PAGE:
A GARDEN IN VENICE.
The original edition of a first hand account of the creation, at the hands of English expatriates, of what would become a legendary Venetian garden, giardino eden, on La Guidecca in the Venetian lagoon. Located behind the Redentore, this one-time vegetable patch was transformed by Frederic (great uncle of the Prime Minister, Sir Anthony Eden) and Carolyn Eden ( the sister of Gertrude Jekyll) into a little English pleasure ground of pollarded willows, roses, Madonna lilies, irises, etc. beginning in 1884. While importing their own native tastes, the Edens took care to respect the local character of their grounds, “ Building on formal lines made by the canals, an abandoned orchard had been crossed with straight walks covered by 600-700 yards of square-topped vine-clad pergola.” (Festing, S. GERTRUDE JEKYLL p. 154). Traditional structures and ornaments were used. Eden includes an interesting account of well-making on the island and in the garden. The prominence of the Edens in the expatriate community brought notable guests to the garden, as did the caché of later residents such as Princess Aspasia of Greece and her daughter and son-in-law, the King and Queen of Yugoslavia. Henry James, Anna de Noailles, Maurice Barres and Jean Cocteau are also associated with the spot. D’Annunzio set a scene there in his IL FUOCO. In LES DELICES DE L’ITALIE, Jean Louis Vaudoyer calls the garden “the most alluring place in the world to abandon oneself to melancholy.” (as quoted in Weal, M.T., POSTFACE; A GARDEN IN VENICE ). The garden was locked up after the death of its last occupant, but garden historian John Hall obtained entrance and wrote a description for HORTUS, Autumn 2003. “ the most alluring place...”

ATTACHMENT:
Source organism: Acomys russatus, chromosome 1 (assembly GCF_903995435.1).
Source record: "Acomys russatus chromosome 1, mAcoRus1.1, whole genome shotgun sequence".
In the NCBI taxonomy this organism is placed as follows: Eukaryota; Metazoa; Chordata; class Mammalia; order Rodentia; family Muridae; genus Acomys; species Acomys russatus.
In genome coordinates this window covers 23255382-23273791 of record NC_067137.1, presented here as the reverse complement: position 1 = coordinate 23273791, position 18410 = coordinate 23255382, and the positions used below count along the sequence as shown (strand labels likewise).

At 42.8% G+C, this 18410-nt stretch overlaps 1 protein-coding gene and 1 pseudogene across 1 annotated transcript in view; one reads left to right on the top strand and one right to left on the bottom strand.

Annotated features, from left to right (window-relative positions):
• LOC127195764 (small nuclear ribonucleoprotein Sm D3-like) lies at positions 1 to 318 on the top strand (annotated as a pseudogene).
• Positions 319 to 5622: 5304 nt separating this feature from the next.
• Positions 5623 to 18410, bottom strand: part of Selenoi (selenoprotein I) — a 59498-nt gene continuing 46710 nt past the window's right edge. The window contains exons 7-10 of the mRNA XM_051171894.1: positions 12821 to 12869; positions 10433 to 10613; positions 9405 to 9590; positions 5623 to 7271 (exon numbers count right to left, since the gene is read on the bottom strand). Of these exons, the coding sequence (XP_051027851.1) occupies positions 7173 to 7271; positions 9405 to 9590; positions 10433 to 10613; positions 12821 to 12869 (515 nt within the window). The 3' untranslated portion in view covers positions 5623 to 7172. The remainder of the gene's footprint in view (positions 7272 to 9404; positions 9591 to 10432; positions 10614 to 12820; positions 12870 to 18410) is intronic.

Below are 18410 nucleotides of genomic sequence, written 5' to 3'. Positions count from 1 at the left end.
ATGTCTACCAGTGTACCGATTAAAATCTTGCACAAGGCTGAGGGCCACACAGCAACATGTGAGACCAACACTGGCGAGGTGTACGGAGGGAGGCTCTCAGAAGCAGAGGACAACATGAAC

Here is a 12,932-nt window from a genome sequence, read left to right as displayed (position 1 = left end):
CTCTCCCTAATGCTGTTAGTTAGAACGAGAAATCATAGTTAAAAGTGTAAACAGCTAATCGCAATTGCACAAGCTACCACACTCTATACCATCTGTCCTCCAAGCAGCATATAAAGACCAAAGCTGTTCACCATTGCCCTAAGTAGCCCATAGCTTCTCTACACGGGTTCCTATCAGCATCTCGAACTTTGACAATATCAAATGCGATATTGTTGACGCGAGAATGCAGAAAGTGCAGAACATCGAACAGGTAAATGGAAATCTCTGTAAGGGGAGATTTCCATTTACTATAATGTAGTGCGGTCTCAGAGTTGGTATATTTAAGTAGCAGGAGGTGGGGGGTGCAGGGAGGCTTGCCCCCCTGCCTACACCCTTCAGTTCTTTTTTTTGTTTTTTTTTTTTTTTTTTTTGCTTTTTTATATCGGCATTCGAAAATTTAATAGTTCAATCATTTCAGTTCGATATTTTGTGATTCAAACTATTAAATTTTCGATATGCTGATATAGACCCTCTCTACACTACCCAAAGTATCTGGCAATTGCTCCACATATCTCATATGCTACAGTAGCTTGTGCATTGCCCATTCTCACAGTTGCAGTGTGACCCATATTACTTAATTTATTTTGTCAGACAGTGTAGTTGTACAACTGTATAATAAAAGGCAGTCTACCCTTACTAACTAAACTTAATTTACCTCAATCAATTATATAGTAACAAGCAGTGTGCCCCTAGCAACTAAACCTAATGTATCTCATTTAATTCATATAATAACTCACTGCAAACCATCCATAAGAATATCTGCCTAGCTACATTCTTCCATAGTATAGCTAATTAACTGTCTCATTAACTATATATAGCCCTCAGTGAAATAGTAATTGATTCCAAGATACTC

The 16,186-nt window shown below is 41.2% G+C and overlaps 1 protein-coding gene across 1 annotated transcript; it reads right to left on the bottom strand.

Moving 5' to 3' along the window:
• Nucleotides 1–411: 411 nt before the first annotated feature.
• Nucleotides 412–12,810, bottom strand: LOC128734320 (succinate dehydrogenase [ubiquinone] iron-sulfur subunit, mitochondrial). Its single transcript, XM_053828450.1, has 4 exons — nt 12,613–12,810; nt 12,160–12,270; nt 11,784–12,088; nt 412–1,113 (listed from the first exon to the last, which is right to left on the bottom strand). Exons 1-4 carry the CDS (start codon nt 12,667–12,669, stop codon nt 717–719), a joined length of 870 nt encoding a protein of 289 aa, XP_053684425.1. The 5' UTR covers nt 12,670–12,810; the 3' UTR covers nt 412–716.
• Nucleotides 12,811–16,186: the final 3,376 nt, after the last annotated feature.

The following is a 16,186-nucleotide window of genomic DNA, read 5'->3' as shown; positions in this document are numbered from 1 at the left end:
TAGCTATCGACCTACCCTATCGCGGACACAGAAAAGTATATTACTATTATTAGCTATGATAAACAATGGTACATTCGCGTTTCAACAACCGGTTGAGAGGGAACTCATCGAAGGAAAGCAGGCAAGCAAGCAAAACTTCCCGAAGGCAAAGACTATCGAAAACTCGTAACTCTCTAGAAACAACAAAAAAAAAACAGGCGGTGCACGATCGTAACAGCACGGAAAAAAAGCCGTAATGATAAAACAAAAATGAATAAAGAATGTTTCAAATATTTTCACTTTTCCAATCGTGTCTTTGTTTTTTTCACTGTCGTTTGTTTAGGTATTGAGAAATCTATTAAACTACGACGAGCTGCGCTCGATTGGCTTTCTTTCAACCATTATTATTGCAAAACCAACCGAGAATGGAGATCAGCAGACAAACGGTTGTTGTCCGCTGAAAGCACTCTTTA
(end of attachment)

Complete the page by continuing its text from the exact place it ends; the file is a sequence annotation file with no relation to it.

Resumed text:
Original publisher’s decoratively embossed leather”Venetian” style, some scuffing to extremities, pictorial endpapers; apart from light scuffing, a very good copy.
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